Are your bills overdue?


Are your bills overdue?
Organize your monthly bill paying with one of these easy options
First published in Chatelaine’s November 2003 issue.
How often do you forget about, or even lose, an important bill? It’s a symptom of our busy lives–too much to do, too little time. But there are some big drawbacks to a lackadaisical approach to bill paying. First, there’s the credit bureau and what it has to say about your money-management skills (yes, late bills do show up on your credit history). Then there’s the sense of disorganization when you unearth a late bill–not to mention the late fee. But there are some ways to make sure you never lose track of another bill.

Keep all your bills together in one place. Whether that place is your desk or the kitchen table, it should be equipped with your bills, cheque book, envelopes, stamps, pens, pencils, calculator, tape, stapler and return address labels. Next, choose two days a month to pay your bills–whatever works for the billing cycles you’re on. Mark them on your calendar or in your Daytimer in big letters. Make a to-be-paid folder for each of the two days you’ve chosen. When your bills arrive, make sure they’re accurate; then stick them in the appropriate folders based on their due dates. As soon as you pay each bill, record it. Mark your copy of the invoice with the date, cheque number and amount paid and stick it in a bills-paid file. With everything in one place, you’ll be able to easily research any paid bill if there’s a problem with a vendor, product or service.

Consider purchasing a money-management software package. Software such as Quicken will keep you organized. It’s also a great time saver when it comes to reviewing your budget because it automatically organizes your income and expenses.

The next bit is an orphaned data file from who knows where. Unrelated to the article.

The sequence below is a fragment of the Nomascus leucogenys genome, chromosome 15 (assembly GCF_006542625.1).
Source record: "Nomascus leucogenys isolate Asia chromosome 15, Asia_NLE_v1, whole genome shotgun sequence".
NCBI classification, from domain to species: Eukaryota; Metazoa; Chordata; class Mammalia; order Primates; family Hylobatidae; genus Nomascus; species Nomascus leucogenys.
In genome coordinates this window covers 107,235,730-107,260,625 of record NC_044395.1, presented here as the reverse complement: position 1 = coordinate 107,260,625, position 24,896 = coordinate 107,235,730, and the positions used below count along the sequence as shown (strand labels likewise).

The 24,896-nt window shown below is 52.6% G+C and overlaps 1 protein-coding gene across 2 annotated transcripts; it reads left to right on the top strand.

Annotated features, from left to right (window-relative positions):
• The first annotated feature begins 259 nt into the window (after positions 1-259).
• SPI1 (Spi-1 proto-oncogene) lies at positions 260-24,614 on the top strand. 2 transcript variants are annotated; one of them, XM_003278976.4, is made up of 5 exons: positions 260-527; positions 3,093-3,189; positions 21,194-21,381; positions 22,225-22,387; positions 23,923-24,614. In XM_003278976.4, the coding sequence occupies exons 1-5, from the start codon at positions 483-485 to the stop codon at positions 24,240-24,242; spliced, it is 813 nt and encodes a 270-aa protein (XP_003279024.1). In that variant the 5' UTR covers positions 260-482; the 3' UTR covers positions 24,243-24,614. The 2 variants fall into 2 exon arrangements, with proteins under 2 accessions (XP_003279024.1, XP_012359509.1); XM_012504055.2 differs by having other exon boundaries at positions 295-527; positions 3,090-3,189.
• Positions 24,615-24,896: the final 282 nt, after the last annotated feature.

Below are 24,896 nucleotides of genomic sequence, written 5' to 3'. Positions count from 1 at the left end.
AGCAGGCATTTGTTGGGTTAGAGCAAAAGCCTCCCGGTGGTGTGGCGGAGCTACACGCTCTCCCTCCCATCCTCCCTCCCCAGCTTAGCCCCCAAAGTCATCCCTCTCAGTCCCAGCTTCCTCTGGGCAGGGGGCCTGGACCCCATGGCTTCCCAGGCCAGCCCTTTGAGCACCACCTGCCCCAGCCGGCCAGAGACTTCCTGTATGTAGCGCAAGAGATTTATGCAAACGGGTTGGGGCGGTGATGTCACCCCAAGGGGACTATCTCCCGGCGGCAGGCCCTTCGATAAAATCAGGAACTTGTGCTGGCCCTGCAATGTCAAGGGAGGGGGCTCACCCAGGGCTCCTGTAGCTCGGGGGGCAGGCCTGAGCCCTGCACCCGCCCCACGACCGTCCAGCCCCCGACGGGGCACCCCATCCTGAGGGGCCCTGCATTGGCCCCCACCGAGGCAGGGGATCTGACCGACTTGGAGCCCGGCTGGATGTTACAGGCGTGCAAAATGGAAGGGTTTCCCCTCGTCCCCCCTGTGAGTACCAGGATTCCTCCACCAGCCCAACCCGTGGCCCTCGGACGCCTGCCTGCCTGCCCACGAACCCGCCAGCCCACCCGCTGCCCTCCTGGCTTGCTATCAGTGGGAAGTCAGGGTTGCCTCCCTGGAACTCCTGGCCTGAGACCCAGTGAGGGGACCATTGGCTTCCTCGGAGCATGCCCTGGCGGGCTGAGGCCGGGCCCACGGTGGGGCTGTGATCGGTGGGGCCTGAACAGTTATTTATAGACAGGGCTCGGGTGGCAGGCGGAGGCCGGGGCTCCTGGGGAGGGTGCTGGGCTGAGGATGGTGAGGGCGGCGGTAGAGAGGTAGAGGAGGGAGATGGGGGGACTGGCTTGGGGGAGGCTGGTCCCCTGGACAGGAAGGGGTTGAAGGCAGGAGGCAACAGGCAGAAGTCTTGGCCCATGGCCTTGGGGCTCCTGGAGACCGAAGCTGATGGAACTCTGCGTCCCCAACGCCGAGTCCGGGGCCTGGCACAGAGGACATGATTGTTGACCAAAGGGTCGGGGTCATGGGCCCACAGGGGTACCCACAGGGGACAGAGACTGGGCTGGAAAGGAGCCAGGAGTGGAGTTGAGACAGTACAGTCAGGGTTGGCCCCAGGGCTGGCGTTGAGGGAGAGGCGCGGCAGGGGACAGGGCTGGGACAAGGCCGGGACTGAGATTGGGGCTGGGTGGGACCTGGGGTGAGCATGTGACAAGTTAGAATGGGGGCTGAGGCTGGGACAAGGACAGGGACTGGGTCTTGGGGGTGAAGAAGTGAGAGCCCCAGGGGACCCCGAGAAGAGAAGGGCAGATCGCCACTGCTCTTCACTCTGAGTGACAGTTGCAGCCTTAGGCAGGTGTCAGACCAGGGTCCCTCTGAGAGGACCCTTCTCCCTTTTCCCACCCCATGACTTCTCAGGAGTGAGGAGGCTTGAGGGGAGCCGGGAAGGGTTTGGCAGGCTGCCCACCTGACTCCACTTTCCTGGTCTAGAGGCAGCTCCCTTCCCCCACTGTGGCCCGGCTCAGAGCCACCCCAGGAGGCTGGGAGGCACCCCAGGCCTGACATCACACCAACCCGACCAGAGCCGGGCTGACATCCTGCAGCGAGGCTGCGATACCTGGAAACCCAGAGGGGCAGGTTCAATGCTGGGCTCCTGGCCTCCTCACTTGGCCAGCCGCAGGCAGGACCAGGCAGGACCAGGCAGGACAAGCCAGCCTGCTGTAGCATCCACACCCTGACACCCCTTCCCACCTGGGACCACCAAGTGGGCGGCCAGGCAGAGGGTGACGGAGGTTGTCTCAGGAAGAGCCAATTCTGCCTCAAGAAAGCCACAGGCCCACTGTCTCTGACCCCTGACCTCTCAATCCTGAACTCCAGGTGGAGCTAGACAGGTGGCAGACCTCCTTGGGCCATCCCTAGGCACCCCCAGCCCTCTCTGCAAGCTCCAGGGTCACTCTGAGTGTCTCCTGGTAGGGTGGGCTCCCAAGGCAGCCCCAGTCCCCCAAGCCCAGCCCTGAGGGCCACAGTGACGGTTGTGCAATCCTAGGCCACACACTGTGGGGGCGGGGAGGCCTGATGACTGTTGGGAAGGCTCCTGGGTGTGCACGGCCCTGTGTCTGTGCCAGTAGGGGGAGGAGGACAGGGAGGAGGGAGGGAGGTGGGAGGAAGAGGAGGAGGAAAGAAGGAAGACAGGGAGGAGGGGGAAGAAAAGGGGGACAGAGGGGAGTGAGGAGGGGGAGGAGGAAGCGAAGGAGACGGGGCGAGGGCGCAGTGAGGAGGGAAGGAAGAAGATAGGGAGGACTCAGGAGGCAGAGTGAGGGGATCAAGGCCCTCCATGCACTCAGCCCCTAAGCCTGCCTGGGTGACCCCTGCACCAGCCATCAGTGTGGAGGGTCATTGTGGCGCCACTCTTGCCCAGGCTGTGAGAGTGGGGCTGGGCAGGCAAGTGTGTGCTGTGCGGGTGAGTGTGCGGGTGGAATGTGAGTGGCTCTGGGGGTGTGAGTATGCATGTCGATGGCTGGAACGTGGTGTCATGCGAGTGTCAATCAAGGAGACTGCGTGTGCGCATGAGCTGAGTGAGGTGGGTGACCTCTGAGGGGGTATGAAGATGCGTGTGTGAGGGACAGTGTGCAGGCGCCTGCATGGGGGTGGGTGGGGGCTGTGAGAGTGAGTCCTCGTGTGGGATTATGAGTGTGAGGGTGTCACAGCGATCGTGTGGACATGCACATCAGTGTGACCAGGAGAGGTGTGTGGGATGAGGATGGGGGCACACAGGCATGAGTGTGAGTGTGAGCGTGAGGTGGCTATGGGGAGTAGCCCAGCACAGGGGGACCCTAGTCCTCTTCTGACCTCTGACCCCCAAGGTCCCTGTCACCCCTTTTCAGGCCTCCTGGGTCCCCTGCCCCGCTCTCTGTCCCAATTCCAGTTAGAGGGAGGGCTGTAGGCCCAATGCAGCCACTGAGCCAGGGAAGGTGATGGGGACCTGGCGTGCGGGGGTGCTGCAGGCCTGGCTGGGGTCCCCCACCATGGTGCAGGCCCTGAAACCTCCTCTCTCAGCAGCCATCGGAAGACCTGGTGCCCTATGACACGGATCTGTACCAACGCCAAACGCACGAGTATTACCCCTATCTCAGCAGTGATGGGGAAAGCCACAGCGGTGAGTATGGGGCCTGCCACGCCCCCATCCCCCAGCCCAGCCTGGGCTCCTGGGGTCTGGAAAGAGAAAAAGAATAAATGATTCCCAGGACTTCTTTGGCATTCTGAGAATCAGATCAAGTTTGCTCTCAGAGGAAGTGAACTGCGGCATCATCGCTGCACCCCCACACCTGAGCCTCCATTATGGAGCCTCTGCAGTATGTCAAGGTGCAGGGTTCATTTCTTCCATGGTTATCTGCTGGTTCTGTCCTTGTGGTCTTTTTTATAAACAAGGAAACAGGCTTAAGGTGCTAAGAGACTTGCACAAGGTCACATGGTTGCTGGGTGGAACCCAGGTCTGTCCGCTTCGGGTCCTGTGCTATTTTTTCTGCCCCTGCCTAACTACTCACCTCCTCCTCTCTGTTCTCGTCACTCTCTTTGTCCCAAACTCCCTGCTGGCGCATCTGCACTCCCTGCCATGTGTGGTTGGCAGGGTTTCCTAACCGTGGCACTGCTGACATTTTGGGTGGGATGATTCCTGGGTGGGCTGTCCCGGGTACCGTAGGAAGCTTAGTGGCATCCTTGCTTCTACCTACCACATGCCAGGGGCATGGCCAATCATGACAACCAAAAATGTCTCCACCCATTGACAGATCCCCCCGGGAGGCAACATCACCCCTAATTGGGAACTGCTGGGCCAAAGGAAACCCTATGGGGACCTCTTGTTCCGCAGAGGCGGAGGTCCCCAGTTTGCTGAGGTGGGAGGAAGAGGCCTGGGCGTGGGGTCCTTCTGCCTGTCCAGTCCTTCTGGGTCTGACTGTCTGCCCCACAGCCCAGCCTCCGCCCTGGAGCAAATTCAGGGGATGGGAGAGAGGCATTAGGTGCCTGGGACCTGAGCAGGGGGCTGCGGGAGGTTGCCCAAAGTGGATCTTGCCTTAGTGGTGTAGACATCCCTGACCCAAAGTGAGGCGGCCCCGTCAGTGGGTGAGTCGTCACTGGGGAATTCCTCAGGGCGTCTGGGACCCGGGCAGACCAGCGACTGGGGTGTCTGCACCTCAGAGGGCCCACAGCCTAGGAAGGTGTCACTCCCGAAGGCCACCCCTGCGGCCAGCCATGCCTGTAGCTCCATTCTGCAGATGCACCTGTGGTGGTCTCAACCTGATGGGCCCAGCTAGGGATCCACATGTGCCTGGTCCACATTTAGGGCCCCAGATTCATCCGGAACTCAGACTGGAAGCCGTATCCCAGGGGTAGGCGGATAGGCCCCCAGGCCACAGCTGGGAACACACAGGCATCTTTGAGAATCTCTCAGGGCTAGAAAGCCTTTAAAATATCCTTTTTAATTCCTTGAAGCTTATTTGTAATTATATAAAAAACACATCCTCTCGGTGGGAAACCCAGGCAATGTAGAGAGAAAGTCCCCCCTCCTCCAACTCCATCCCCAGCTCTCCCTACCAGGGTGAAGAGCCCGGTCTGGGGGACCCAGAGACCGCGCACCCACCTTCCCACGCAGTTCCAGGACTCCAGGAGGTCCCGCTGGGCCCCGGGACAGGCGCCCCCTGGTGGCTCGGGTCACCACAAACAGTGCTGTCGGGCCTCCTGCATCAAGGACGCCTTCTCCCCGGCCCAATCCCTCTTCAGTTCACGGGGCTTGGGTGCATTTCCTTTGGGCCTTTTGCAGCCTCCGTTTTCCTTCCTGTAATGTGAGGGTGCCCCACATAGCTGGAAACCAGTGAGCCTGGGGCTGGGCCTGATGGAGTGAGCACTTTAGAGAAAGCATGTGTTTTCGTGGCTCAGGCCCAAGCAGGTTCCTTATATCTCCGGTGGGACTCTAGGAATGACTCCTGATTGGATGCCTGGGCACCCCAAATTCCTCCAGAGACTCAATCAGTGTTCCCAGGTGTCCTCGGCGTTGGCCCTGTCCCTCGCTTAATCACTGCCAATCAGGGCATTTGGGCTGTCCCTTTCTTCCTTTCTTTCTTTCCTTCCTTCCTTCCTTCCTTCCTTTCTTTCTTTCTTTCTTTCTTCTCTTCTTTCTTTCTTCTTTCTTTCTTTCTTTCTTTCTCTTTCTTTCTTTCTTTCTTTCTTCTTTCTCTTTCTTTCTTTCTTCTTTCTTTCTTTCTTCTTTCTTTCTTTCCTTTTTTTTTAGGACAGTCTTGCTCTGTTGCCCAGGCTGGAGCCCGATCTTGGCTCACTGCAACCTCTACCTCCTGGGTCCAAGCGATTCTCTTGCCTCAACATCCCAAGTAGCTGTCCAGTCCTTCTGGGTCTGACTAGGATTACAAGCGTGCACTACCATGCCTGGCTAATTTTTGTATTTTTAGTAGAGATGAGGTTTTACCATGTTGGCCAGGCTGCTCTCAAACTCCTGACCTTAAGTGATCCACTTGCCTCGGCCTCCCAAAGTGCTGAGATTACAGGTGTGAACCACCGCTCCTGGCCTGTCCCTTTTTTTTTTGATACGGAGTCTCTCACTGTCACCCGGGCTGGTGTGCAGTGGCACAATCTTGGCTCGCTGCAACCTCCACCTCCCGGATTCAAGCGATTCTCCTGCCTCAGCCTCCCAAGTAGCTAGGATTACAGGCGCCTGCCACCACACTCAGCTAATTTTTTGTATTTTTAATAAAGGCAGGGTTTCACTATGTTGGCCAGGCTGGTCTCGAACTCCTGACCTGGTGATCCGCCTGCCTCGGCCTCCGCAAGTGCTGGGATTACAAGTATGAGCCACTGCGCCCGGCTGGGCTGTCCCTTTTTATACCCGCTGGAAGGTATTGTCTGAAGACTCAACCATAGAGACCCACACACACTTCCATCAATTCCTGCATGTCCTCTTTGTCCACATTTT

Setting up pre-authorized payments (automatic debits from your account) for recurring bills such as your mortgage or hydro bills will eliminate unnecessary paperwork and late payments. Simply fill out the appropriate forms provided by your utility companies and mortgage holder. Just remember to record all payments.

Want more control over what gets paid and when? Visit the local branch of your financial institution or call its customer service centre to set up telephone or online banking services. Then just call or connect, pay the bills, record the details and you’re done. These options have the added advantage of letting you check bank balances before making purchases, which is really smart if you’re running close to the line each month.

Don’t even want to open another envelope? Sign up for epost, the online mail service from Canada Post, at It’s a free secure service designed to help you pay and organize your bills electronically. When you sign up, you’ll receive a private electronic mailbox that’s accessible any time from any computer with Internet access. Then select the bills you would like to receive electronically. When your bills arrive to your electronic mailbox, you can pay, manage and store them quickly and conveniently using a variety of payment options, including an online banking link that connects to your financial institution’s Web site and Internet banking service and Canada Post’s free electronic funds transfer service. A particularly nice feature of this option is that you can deal with a bill right away by specifying a future payment date.

Choose whichever payment option is good for you–and never pay a late fee again.

Gail Vaz-Oxlade’s latest book is Dead Cat Bounce: The Skinny on e-Vesting (Prentice Hall). She can be reached at

• Neat and easy
• Set it on automatic
• Go electronic
• Got totally electronic
• Pay credit where it’s due
• Sign up for our Your money newsletter
• Swap bill-paying tips in our Money forum

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